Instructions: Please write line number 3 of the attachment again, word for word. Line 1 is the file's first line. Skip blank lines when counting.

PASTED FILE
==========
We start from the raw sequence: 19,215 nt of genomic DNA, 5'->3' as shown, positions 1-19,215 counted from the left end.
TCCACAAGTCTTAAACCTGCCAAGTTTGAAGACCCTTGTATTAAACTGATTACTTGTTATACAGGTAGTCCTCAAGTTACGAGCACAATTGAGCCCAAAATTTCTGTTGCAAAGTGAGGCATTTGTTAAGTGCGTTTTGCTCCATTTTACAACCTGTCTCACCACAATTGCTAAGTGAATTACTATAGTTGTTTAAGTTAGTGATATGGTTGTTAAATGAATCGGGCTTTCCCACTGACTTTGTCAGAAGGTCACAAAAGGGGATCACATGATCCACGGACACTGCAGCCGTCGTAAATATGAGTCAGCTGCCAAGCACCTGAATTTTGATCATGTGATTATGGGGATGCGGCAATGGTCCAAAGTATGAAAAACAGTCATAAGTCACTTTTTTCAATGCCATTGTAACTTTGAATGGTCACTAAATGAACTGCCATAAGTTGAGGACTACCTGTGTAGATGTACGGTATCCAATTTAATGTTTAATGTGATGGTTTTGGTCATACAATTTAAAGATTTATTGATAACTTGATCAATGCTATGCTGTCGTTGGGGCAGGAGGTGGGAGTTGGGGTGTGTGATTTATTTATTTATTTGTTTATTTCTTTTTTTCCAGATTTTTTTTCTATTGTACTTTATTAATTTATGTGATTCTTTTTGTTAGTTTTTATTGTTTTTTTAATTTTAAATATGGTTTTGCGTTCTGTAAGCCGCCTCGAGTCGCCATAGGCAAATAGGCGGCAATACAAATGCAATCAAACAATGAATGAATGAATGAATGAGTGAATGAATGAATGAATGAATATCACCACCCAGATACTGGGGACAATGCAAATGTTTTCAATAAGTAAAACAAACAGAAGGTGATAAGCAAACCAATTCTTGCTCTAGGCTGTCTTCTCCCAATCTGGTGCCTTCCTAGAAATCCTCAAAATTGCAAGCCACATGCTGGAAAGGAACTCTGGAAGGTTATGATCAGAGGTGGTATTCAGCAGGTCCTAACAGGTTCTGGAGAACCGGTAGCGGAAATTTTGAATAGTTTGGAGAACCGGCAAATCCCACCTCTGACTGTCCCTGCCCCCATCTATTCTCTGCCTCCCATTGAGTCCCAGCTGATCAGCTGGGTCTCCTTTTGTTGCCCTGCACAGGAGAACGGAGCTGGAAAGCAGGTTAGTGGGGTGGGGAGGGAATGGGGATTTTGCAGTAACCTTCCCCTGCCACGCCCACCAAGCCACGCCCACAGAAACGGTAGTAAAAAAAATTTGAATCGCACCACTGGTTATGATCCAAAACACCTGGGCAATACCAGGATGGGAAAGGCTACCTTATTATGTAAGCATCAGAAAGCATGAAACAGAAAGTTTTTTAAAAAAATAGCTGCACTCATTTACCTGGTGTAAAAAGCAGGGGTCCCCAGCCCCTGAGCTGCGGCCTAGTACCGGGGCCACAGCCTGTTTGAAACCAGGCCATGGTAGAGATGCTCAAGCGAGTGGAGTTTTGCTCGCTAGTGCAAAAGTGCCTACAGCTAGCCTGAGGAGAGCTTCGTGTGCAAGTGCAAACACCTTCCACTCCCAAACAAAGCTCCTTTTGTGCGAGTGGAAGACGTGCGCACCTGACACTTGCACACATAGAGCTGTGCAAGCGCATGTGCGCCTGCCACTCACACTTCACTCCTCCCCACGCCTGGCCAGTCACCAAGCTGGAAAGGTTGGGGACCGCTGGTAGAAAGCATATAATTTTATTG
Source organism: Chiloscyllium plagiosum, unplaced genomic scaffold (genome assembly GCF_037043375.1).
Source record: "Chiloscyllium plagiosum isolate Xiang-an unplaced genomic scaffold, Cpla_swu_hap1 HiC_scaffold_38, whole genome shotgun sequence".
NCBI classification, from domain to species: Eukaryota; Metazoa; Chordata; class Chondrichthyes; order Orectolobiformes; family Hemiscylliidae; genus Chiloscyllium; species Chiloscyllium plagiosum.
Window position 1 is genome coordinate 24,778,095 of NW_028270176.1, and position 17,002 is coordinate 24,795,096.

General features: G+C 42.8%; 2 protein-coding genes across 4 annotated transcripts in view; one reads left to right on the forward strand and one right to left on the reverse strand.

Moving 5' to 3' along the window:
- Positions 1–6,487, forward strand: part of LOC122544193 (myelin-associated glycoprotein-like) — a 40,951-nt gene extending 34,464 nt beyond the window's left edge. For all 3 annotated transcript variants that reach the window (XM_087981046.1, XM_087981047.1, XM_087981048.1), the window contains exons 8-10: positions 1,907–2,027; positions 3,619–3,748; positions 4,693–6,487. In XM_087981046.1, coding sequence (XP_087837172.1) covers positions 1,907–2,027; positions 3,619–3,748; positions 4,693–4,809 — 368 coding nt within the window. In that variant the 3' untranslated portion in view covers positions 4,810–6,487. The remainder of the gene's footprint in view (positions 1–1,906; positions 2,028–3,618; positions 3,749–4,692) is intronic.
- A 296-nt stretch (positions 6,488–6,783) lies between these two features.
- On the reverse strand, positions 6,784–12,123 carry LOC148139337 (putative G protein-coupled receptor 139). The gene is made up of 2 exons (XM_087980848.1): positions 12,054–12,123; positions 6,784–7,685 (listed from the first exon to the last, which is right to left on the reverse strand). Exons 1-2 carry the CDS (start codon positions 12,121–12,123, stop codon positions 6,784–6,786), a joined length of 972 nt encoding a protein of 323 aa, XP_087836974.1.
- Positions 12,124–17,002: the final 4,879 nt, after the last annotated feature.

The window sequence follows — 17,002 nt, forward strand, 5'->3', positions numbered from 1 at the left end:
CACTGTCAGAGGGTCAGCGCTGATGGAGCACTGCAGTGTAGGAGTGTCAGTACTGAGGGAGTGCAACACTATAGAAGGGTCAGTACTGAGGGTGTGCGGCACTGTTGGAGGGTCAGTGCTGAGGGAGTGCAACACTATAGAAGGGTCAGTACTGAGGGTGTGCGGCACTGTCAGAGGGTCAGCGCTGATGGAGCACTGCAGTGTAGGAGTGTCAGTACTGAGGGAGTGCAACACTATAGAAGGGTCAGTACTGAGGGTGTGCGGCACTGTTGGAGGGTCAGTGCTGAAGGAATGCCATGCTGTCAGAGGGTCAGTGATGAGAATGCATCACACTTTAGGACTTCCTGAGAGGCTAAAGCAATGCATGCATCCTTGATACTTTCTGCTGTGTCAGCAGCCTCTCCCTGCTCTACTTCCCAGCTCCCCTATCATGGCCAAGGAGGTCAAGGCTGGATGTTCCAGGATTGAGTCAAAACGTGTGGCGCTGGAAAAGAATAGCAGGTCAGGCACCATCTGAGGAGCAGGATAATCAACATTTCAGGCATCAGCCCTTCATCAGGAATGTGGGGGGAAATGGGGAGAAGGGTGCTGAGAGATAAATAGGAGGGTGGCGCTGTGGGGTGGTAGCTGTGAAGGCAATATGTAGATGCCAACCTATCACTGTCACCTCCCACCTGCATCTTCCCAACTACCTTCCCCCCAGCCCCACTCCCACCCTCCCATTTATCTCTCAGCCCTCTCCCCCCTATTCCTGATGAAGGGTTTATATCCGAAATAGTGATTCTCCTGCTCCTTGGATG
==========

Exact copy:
Source organism: Chiloscyllium plagiosum, unplaced genomic scaffold (genome assembly GCF_037043375.1).